Before popping in the sound capsule and cranking up the tunes, we needed to plug the capsule in to charge. The Moxie sound capsule’s mini-USB charging port is hidden on the rear of the unit, under a round rubber cover. The charging cord is a standard USB to mini-USB cable, which came in the box. The box didn’t contain an actual plug that goes into a wall, but that’s not really a big deal, since you can charge it from your computer’s USB port, or from any USB charging plug… of which most potential owners of this product probably already have a plethora. I plugged mine into an Apple wall charger, and after six hours, the blue indicator light on front of the sound capsule (which doubles as a power and sync button) was still flashing, indicating that the unit was still charging. I left it overnight, and the light was solid blue (indicating a full charge) in the morning. So I don’t know exactly how long the initial charge took, but just be prepared to plug it in overnight the first time, or if it ever goes completely dead.
Once the sound capsule was charged, syncing it with a Bluetooth device was as straightforward as any other such gadget: hold down the button until it beeps, look for “Moxie” in your device’s Bluetooth setup screen, then connect to it. Then, if you’re using an iPhone (as we did), you can press the AirPlay button to select the Moxie as an output device.
As far as music quality goes, it’s fine… as long as you set your expectations reasonably. It’s a single speaker, and you’re playing it in your shower. Audiophiles are not the intended customer. It sounds way louder and better than your phone’s built in speakers, and can be heard easily over the spray of the shower head. Also, I don’t see any reason you couldn’t take the sound capsule out of the shower and use it like any other portable Bluetooth speaker… except that the conical design makes it prone to rolling around on anything other than a perfectly flat surface.
After letting Brooklyn “shower out loud” with the Moxie for a couple of days (emphasis on the “loud”), I asked her for her feedback. “It’s cool” were the first words out of her mouth, which is high praise from any teenager. However, not everything was perfect, and she did have some suggestions for improvement.
First, Brooklyn didn’t like the fact that the Moxie has no volume control. The volume can be controlled only via the playback device (an iPhone, in her case), and so changing the volume involves getting out of the shower and handling your smartphone while you’re wet. She also didn’t like that it had no track selection abilities. You can’t skip tracks or fast forward with the Moxie, since the only button on the device is the power/sync button. And speaking of the power button, if you forget to turn it off when you get out of the shower, the Moxie stays on until it runs its battery dead (which takes about 7 hours per our testing). A device like this really should have an auto-off feature when it senses no audio source for a few minutes. Finally, Brooklyn wasn’t crazy about the fact that you have to remember to remove the sound capsule to recharge it. I explained to her that any in-shower speakers were probably going to require the same… but my fellow geek and buddy DaveQ had another suggestion. Dave wondered why the Moxie couldn’t have been designed to allow the pressurized water flowing through the shower head to charge the device hydro-electrically, like water flowing through a hydro-electric dam. Of course, that would increase the price of the Moxie, but it would solve that problem… and raise the Moxie to an even higher level of geeky “wow” factor. Version 2.0 maybe?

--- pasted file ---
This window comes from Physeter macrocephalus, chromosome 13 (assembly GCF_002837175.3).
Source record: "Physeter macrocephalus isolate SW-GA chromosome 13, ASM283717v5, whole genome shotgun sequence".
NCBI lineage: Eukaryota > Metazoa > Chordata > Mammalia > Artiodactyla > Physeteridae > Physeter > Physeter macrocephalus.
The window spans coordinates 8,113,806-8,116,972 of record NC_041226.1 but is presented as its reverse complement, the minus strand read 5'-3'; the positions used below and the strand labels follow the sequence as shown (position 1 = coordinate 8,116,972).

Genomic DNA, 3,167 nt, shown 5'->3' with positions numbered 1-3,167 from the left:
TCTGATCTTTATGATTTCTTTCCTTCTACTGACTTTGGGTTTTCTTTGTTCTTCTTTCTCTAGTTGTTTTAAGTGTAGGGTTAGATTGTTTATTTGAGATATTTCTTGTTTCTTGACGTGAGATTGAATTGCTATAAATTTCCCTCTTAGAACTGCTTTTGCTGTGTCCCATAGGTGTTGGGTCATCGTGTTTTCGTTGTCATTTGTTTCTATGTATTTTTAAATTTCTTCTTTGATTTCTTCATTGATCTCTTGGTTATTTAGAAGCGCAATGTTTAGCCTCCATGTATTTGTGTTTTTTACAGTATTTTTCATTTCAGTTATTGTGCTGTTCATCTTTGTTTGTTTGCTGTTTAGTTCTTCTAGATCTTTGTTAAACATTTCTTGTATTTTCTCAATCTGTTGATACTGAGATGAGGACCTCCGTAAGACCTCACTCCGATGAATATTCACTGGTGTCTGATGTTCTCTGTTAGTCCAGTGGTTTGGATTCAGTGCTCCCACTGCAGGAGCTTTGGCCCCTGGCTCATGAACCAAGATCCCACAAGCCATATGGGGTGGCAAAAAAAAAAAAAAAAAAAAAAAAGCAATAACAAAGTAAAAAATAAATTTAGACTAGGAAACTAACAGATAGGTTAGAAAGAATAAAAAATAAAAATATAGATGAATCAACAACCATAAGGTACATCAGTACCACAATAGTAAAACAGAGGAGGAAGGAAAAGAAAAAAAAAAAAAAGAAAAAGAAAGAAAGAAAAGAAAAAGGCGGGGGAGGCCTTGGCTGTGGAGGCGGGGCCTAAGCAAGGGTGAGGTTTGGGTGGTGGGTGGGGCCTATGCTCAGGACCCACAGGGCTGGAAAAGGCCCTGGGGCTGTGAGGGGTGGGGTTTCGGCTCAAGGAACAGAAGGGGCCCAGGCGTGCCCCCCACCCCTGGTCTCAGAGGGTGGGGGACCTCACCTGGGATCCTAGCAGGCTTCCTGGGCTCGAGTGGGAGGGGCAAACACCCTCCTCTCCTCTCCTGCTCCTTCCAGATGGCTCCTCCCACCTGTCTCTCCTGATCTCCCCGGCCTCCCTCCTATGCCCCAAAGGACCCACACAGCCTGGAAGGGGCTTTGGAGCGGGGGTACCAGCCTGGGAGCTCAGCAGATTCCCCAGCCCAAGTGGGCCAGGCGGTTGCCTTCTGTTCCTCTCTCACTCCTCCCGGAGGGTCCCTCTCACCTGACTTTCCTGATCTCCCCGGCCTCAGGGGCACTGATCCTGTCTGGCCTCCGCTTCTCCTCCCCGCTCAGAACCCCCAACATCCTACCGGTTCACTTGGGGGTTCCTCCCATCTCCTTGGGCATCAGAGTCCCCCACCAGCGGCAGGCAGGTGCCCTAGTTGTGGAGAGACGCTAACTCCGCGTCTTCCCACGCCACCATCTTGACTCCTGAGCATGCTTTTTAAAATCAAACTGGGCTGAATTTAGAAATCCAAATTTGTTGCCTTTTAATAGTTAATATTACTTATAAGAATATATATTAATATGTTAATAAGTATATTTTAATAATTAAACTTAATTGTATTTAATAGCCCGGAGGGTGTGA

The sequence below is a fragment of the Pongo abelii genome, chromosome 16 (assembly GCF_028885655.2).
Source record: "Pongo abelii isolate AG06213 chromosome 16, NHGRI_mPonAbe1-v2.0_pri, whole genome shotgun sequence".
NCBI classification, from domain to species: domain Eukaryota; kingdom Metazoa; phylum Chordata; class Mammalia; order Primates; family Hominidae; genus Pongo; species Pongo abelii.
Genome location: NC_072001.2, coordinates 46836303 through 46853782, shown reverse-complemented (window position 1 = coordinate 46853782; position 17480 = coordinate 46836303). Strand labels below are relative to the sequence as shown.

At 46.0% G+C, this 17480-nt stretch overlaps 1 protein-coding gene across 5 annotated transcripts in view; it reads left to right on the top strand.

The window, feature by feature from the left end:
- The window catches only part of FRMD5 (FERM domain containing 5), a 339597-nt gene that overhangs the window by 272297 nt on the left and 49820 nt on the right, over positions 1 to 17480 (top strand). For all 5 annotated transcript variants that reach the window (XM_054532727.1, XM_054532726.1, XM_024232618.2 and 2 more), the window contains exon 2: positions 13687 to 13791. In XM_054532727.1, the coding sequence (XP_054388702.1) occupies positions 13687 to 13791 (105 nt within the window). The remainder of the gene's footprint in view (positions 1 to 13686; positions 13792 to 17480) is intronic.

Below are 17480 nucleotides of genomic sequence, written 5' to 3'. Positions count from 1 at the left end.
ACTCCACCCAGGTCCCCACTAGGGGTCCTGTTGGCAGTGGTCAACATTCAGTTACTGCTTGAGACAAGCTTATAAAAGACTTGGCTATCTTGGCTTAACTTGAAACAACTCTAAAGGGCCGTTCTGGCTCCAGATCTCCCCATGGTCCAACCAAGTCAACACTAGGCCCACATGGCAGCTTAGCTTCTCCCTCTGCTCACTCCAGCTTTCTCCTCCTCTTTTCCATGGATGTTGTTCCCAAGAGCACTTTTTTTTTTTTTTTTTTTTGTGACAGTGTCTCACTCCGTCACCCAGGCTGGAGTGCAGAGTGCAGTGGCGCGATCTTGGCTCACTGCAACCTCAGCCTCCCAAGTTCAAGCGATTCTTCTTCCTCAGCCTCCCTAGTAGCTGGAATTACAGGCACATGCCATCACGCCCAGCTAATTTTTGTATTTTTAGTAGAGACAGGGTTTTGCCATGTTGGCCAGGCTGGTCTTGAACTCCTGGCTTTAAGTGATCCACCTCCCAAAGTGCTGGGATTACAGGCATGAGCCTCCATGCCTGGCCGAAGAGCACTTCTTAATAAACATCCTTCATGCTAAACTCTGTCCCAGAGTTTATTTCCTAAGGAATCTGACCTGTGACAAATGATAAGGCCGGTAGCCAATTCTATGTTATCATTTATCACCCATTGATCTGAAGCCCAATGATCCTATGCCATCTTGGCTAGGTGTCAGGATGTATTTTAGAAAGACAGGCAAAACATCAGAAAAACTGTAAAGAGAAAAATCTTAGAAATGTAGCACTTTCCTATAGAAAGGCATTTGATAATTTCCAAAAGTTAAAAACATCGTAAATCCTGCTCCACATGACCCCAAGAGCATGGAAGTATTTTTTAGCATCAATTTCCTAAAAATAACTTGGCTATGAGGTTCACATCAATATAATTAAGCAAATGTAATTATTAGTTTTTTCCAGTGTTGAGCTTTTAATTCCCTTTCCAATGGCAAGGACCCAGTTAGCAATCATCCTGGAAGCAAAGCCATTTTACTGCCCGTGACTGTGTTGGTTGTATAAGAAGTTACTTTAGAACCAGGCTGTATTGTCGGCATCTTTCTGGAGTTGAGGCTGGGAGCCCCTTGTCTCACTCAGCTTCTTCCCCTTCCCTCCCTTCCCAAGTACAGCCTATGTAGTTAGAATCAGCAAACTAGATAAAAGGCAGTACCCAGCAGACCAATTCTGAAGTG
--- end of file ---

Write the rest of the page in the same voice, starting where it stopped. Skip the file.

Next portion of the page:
Bottom line, the Moxie is a shower head with a Bluetooth speaker. It will allow you to sing in the shower with a better background track, practice your close-quarters dance moves, or not miss a single second of your favorite “Morning Zoo” radio show.
But if I’m being honest (and my reviews are always honest), I wonder how many of them Kohler will sell at its street price of $150. That’s a big jump up from devices such as the AquaAudio Mini Ultra, which costs less than $20, sticks onto the wall of your shower with a suction cup, has 6 hours of play time, allows you to skip tracks and adjust volume directly on the device, plus includes a built-in microphone to act as a hands-free device for your phone.
Kohler’s plumbing products have always been considered on the high end of performance and customer service, and have traditionally come with a deservedly premium price. And while the shower head portion of the Moxie is exactly what I’d expect from Kohler, the sound capsule is lacking. At this premium price, volume control, track selection, and auto-off really should be standard features. And if Kohler ever makes that happen, I’ll gladly shell out some of my own money to replace this 1st generation sound capsule with an updated one. In the meantime, Brooklyn continues to blissfully sing along with One Direction in the shower thanks to Moxie, just like I’m sure you will if you decide to pick up a Moxie of your own.
Before any dancing, however, I highly recommend some aggressive use of these non-slip shower treads. 🙂
As always, I welcome your comments below!